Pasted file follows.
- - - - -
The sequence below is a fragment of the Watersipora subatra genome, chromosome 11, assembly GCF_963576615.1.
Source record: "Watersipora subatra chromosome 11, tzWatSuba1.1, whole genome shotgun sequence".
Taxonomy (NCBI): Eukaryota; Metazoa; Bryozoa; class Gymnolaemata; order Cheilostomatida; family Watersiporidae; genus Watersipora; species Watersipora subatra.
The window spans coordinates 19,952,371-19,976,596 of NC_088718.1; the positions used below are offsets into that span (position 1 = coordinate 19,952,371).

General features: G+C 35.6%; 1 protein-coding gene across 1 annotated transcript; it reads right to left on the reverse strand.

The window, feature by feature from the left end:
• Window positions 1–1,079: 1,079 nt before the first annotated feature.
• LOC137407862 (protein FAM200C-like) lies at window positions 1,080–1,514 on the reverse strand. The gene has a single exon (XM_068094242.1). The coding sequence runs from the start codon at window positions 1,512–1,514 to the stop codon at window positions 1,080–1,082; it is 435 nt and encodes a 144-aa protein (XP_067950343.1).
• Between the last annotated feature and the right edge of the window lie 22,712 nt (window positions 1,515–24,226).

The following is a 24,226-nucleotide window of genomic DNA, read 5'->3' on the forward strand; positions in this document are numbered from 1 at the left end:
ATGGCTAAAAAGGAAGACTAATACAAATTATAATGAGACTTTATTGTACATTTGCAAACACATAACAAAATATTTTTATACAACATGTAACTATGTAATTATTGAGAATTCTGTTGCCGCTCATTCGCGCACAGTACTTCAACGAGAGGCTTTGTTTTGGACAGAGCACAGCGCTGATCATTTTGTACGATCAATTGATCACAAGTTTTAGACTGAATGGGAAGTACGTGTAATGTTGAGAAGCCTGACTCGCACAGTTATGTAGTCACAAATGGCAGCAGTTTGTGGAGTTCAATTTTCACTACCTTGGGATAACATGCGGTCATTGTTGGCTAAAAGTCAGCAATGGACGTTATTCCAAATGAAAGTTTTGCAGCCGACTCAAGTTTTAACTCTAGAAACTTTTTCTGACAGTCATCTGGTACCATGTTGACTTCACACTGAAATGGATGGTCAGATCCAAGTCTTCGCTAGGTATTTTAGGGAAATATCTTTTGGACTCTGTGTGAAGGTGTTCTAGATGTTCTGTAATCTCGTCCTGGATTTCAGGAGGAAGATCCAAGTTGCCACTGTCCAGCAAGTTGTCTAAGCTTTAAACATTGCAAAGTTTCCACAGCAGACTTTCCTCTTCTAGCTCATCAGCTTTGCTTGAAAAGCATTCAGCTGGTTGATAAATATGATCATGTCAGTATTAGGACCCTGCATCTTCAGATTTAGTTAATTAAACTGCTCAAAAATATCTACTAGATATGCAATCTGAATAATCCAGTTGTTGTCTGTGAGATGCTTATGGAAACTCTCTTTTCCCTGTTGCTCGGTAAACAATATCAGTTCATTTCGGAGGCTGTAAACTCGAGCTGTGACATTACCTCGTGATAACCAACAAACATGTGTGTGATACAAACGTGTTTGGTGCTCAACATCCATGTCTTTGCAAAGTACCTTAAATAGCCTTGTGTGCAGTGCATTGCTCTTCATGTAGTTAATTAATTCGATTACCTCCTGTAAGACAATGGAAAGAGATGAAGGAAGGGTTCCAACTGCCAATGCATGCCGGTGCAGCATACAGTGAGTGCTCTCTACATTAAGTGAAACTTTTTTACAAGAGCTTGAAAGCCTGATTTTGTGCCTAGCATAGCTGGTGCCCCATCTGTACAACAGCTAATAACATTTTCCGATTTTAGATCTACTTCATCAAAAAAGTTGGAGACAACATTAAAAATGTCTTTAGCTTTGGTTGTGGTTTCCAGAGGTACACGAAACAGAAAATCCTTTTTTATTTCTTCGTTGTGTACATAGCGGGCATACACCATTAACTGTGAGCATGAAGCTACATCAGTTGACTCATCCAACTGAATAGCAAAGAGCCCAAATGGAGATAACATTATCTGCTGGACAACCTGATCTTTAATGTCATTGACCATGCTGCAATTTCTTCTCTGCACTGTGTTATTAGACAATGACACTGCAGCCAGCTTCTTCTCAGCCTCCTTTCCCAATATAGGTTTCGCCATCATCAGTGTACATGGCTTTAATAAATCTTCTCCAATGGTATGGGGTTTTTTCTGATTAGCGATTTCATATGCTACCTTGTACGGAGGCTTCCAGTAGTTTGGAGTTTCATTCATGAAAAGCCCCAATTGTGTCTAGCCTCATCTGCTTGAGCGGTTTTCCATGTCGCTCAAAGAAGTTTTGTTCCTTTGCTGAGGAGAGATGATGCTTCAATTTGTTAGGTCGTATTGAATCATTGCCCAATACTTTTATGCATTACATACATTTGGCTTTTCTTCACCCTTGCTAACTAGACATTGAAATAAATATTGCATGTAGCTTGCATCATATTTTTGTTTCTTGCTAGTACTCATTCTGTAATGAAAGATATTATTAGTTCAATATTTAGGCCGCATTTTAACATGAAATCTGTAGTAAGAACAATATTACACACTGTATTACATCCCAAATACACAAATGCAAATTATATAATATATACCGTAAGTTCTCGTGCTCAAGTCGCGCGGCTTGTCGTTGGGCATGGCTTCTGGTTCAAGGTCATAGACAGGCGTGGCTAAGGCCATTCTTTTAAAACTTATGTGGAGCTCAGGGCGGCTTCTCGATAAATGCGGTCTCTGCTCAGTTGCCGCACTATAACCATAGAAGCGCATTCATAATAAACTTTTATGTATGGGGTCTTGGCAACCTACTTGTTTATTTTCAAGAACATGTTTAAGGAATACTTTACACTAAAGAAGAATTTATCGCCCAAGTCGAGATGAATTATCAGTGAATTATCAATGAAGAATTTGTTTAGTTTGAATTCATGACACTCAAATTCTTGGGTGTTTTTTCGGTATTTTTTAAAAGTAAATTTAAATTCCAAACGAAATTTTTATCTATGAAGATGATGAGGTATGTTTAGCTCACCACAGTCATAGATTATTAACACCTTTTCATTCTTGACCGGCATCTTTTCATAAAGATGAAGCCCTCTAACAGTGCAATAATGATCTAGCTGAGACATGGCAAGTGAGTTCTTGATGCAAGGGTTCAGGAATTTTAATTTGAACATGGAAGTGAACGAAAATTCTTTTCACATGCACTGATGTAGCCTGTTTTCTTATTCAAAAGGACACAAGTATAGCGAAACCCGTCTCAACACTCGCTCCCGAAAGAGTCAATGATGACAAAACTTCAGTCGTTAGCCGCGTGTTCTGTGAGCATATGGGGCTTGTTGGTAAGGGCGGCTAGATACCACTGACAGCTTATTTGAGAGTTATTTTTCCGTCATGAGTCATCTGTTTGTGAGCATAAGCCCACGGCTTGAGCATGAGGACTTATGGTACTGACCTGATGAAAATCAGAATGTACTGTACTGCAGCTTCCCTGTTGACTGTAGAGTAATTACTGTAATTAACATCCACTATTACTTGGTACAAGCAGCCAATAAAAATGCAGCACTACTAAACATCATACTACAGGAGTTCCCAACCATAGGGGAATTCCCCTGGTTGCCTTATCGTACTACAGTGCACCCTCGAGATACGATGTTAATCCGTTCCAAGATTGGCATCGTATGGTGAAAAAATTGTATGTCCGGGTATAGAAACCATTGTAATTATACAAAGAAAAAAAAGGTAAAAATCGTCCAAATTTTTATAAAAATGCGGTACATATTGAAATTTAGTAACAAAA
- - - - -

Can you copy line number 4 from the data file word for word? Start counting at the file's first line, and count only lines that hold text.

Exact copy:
The window spans coordinates 19,952,371-19,976,596 of NC_088718.1; the positions used below are offsets into that span (position 1 = coordinate 19,952,371).